JustPeace’s newly launched Soul Care Initiative is gaining steam in Pennsylvania. In addition to being interviewed by the Susquehanna Conference of the UMC’s “Susquehanna Xpress”, our intern Amanda Morningstar and I conducted two workshops throughout the state.
JustPeace is keenly aware of the impact trauma has on individuals, families, and communities. Often when invited to walk with faith communities experiencing conflict, we discover the depth of trauma in the fabric of the congregation or community. We continue to deepen our understanding about trauma healing and transformation and resources to support both individuals and communities.
Trauma is about a loss of connection – to ourselves, to our bodies, to our families, to others and to the world around us. This loss of connection is often hard to recognize, because it doesn’t happen all at once. It can happen slowly over time, and we adapt to these subtle changes sometimes even without noticing them. We may simply sense that we do not feel quite right, without ever becoming fully aware of what is taking place; that is the gradual undermining of our self-esteem, self confidence, feelings of well being and connection to life. (Levine, 2005)
- To learn more about trauma and resilience, we recommend the STAR program at Eastern Mennonite University.
- To learn more about Transforming Historical Harms, we recommend downloading this free resource by David Anderson Hooker and Amy Potter Czajkowski.
- Click here to learn more about the Soul Care Initiative
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In the Hebrew Bible there is a passage where the Psalmist declares: There is a place where Truth and Mercy have met; where Justice and Peace will kiss. Even though the current justice system is not that place, I pray that the residents of Ferguson and greater St. Louis metro can work to create such a place.
Brittany Spriggle Howell of the The Susquehanna Xpress, a video communications tool from Connectional Ministries of the Susquehanna Conference, recently sat down with Chaplain David Smith to discuss the JustPeace Soul Care Initiative. Watch the video.
“The Act of Killing” (2012) is a brilliant documentary in which the viewer embarks on an emotional journey with Anwar Congo. He is challenged by documentarian Joshua Oppenheimer to create a film depicting his experience as a celebrated executioner in the 1965 Indonesian genocide.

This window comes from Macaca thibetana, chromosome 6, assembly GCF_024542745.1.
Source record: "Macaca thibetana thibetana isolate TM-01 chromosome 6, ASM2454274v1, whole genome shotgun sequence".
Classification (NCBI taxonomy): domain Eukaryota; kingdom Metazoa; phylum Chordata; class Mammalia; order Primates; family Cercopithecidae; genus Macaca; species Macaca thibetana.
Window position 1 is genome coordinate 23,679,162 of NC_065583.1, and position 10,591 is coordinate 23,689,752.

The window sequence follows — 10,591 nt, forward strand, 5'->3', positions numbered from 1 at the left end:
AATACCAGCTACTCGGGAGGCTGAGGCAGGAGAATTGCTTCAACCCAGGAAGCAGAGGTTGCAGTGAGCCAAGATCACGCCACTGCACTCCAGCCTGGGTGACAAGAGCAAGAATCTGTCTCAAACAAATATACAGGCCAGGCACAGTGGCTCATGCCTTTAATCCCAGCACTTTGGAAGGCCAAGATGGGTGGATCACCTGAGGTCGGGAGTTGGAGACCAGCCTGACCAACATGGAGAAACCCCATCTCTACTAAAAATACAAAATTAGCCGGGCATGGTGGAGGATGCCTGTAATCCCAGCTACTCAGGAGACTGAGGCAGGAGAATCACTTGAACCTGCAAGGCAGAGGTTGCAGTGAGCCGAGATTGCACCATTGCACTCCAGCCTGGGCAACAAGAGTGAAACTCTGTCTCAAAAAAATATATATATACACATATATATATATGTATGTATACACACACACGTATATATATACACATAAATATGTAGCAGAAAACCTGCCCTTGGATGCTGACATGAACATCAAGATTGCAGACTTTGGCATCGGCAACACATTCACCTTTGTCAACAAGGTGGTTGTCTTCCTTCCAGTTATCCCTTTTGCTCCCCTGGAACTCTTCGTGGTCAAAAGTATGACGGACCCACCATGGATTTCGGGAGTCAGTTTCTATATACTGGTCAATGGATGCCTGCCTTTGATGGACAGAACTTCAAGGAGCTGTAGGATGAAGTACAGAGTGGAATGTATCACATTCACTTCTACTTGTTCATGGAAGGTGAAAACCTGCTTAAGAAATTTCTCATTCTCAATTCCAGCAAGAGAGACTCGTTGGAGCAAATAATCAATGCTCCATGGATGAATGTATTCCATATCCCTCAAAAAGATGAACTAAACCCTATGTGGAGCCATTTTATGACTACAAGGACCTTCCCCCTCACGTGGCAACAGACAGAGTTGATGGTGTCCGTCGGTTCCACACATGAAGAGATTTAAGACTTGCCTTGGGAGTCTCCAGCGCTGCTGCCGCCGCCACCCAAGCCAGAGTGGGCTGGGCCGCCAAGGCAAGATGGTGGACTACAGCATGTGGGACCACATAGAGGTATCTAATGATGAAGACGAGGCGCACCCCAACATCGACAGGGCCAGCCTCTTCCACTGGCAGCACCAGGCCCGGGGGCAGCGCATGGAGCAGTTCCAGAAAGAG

Our veterans who return from combat do so with a wound. Some have experienced a wound not so easily seen, a wound of the soul. Our nation has a special obligation to care for those who were wounded in service to our country. Even more so, the church has a calling to offer healing to our soul wounded warriors.
As the United Methodist Church and individual congregations are starting to explore their place in reaching out to veterans and caring for their needs, it is imperative to recognize the significance of our relationships with one another. Dr. Rita Brock said, “We must earn the right to hear the stories they have to tell.” If we do, maybe we will hear, “They love each other so much. Perhaps, they can love me too,” coming from anyone in our midst.
God’s presence was made real through the beauty of creation, story-telling, the unconditional love of a horse, conversation around the table, and worship with fellow journeyers. Across our country we have veterans returning from war. How can we journey with those who have experienced “soul loss?” The “horse doctor” is just one way.
Below are some links to articles, videos and stories that JustPeace staff have enjoyed this week. We hope you enjoy them too!
Pastor, are you ready to see the returning war veteran now? They are here and they need you. But be aware, when you open you door to the veteran, he or she will open your eyes to visions you may carry with you for the rest of your life.
“Holy Saturday,” the day between life and death, is the place where many returning military personnel and their families live, a theology professor told participants at a conference to help churches welcome home the warrior.